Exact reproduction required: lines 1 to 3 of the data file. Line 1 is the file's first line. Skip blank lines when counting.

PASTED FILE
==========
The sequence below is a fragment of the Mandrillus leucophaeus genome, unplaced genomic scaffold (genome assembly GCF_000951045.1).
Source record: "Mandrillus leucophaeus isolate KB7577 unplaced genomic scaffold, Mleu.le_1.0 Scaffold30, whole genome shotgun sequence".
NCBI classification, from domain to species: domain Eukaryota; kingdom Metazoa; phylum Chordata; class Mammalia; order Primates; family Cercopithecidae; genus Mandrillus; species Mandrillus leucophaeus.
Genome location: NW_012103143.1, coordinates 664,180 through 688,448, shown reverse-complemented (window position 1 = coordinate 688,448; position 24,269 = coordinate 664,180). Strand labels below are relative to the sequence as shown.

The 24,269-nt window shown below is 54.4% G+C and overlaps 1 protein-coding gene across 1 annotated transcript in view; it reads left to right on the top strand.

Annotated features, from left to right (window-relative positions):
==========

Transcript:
The sequence below is a fragment of the Mandrillus leucophaeus genome, unplaced genomic scaffold (genome assembly GCF_000951045.1).
Source record: "Mandrillus leucophaeus isolate KB7577 unplaced genomic scaffold, Mleu.le_1.0 Scaffold30, whole genome shotgun sequence".
NCBI classification, from domain to species: domain Eukaryota; kingdom Metazoa; phylum Chordata; class Mammalia; order Primates; family Cercopithecidae; genus Mandrillus; species Mandrillus leucophaeus.